Outside of a classroom, the fourth trimester isn’t something that is typically discussed in depth. It’s not uncommon for women to be given bits and pieces of what to expect during the postpartum period, left to fill in the blanks. Often when people hear the term “postpartum” their mind wanders to Postpartum Depression, giving it a negative undertone. With all the excitement of preparing to add a new member to your family it’s easy to get distracted from the reality that it may not be perfect and it might take some work to enjoy it. It may be hard, both physically and mentally. It may be exhausting and even downright overwhelming.
You get lots of positive attention when you’re pregnant from family, friends, and even your healthcare provider. Everyone wants to know how you’re doing and tell you how great you look. Your prenatal visits are consistent and become more frequent as your pregnancy progresses. Then, all of the sudden, that attention shifts from mom to baby. On top of healthcare visits going from weekly to a basic 6 week follow up, people tend to be more interested in the new baby than the new mom. It can sometimes leave you feeling isolated, insignificant, and maybe a little discouraged. It shouldn’t. A lot can happen in those 6 weeks between birth and your follow up with your provider and you deserve just as much, if not more, support after birth as you do throughout pregnancy.
Building a good support system can make such a significant impact on how you look back at your postpartum experience. Support doesn’t always look like hugging or taking over for someone. Sometimes support looks like lending a hand when your mother or sister in-law come to meet your baby. Sometimes being supportive can mean your best friend bringing over a meal for the family to take a little something off your hands. Family and friends get so excited to meet a new baby and often want to show their support, but not quite sure how to. Don’t be afraid to speak up when people say, “if you need anything” or “if there’s anything I can do for you.” It’s not selfish to be open about your needs and trying to meet them.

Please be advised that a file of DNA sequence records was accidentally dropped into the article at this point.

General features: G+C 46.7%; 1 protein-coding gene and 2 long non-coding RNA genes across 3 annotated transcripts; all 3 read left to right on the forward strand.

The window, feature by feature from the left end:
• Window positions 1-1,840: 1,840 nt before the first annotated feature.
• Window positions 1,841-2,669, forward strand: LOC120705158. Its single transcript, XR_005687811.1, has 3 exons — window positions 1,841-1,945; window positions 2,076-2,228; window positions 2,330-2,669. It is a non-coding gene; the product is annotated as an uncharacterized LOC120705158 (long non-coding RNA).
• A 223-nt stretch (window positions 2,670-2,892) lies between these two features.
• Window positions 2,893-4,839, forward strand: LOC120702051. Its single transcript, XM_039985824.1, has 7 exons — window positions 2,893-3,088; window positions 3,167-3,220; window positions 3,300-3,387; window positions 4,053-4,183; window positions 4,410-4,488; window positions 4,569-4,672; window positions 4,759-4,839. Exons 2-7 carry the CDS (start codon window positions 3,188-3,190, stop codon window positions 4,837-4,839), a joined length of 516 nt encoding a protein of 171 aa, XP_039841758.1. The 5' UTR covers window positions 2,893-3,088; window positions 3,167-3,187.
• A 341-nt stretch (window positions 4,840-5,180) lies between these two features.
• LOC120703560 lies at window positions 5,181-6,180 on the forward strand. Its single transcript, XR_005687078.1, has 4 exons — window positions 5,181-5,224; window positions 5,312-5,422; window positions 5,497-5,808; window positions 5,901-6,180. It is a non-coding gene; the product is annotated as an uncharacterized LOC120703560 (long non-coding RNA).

One of the hardest, and most significant, obstacles of enjoying your postpartum period is self-care. With all that entails in caring for a newborn, it is easy to push your needs aside. It’s not uncommon to skip out on a shower, lose a few hours of much needed sleep, or forget to eat. It might feel like eternity since you’ve had some adult interaction. One of the most common phrases that I’ve heard during pregnancy is “if you ever need a night out” or “I can’t wait to babysit.” Cash that offer in! Take a nap. Grab some coffee. Go grocery shopping alone. Anything. Just make it about you. To some, an extra long shower seems pretty minute... To a new parent, it could be everything.
One in five women will develop Postpartum Depression. There is no telling who will develop it but being aware of, and possibly adjusting, your environment can reduce your risk. While building a support system is the best strategy, unfortunately, for some that is easier said than done. Not everyone has an overwhelming amount of family and friends to turn to. That is where postpartum doulas come in and become your support system. They are diverse, nonjudgmental, and some even consider them incomparable.